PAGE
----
Renovation of the historic Cavalier Hotel in Virginia Beach has taken more work than expected, an architect on the project told the city’s Historic Preservation Commission this week.
Greg Rutledge, an architect from Hanbury Evans Wright Vlattas + Company who is working on the renovations, said many parts of the nearly 90-year-old hotel needed drastic renovation and repairs — more than was originally anticipated — including to the building’s steel structure.
Repairs to the structural frame are about 90 percent complete, though much work remains about two years into the project, Rutledge said.
“Things are starting to come back into place now that the demolition is done,” he said.
Renovation to finish in 2016
Problems with the exterior brick masonry had led to water damage in the structure. Many spots where bricks weren’t fitted properly had to be fixed, and all the roofs — as well as many structural columns and windows in the guest towers – had to be replaced, Rutledge said. The windows on the first floor are being restored, not replaced.
Rutledge called it an “amazing project.”
Mac Rawls, the head of the Cavalier Hotel Task Force for the Historic Preservation Commission, credited his task force as well as the City Council, City Manager Jim Spore and Mayor Will Sessoms for creating an incentive-based package to save the hotel, which Rawls said was on the verge of being torn down.
The developer is Cavalier Associates LLC, an entity that includes businessman Bruce Thompson and Gold Key/Professional Hospitality Resources. The developer is investing $260 million, while the city has approved an incentive package totaling $36 million, including $18 million from taxes generated by the project once it is completed, according to the city.
Rawls acknowledged that the deal with Thompson had come under fire recently in the wake of a report by The Virginian-Pilot that said city staff did not give the same information to other potential developers that they gave to Thompson as bids were being accepted on the project. Rawls declined to comment further about that.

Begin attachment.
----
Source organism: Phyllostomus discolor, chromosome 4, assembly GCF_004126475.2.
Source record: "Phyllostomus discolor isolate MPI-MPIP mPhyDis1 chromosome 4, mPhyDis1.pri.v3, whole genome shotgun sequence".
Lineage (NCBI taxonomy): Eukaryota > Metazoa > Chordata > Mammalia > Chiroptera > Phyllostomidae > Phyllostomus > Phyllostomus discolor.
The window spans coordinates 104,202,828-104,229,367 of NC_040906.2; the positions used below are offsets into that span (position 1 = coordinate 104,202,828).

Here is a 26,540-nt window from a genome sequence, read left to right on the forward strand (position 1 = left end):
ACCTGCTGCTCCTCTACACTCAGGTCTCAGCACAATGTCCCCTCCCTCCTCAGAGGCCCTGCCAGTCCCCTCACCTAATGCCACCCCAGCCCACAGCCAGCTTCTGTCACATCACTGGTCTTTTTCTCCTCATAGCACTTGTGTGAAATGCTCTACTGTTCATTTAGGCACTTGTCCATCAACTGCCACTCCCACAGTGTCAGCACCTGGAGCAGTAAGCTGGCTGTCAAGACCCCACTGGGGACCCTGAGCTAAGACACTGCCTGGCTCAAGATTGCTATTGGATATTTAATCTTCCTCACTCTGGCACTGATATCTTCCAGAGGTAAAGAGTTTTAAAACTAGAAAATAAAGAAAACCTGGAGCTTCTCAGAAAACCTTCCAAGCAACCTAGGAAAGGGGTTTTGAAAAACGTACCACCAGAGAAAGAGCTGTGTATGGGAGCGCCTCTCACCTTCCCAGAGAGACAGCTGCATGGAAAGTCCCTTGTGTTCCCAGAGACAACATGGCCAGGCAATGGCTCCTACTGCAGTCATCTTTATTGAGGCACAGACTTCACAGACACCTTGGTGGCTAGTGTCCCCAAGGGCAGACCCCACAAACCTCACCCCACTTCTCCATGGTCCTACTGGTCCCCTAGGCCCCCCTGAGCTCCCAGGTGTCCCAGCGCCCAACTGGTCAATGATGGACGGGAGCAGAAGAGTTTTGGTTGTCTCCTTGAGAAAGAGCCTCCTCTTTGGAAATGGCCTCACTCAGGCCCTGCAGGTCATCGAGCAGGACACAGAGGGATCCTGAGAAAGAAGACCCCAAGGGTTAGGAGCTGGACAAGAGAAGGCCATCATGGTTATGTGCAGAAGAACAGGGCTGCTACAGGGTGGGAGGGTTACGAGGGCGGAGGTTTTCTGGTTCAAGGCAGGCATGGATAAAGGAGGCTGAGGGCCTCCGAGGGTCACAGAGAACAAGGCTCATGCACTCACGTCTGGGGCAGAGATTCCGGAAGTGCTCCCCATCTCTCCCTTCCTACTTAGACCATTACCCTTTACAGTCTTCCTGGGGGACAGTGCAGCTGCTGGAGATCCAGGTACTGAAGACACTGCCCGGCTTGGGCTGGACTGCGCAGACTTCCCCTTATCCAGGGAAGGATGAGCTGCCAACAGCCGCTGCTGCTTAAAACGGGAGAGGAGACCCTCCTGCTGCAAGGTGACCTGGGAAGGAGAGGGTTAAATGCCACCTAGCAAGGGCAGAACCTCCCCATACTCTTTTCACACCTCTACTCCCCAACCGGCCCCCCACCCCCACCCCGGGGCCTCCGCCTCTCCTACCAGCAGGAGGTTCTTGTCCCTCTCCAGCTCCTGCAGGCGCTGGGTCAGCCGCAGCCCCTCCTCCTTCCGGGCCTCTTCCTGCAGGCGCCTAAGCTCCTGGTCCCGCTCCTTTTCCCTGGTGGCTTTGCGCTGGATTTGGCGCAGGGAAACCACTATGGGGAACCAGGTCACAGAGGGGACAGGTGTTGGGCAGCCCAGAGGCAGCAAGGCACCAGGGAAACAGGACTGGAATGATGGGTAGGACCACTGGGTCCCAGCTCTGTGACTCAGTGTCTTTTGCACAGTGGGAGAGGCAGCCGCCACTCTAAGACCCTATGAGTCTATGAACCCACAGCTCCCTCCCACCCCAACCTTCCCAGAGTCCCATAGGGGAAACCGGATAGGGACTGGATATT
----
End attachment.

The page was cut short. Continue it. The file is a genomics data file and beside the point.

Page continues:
He said everyone will be impressed by the renovated hotel when it opens, which the city says is expected to happen in 2016.
“The building, not the site, was assessed by the city at a value of, I believe, I think was $970,000,” Rawls said. “At our last tour, Bruce Thompson said that his budget has now gotten to about $65 million to restore this. So he has put a tremendous amount of money into this, way more than what the initial value was.”
Other pieces of the project include construction of a 300-room hotel at the Oceanfront and 82 homes on the grounds of the Cavalier on the Hill.
The renovation plans call for a reduction in the number of guest rooms in the Cavalier on the Hill to 90 from about 115, with some rooms expanding into suites, Rutledge said.
Mark Reed, the city’s historic preservation planner, asked about the building’s accessibility issues and what has to be done to meet safety codes.
Rutledge called the Cavalier an “unforgiving building” in terms of accessibility, but he said there will be limited-access elevators as well as ramps for people to use.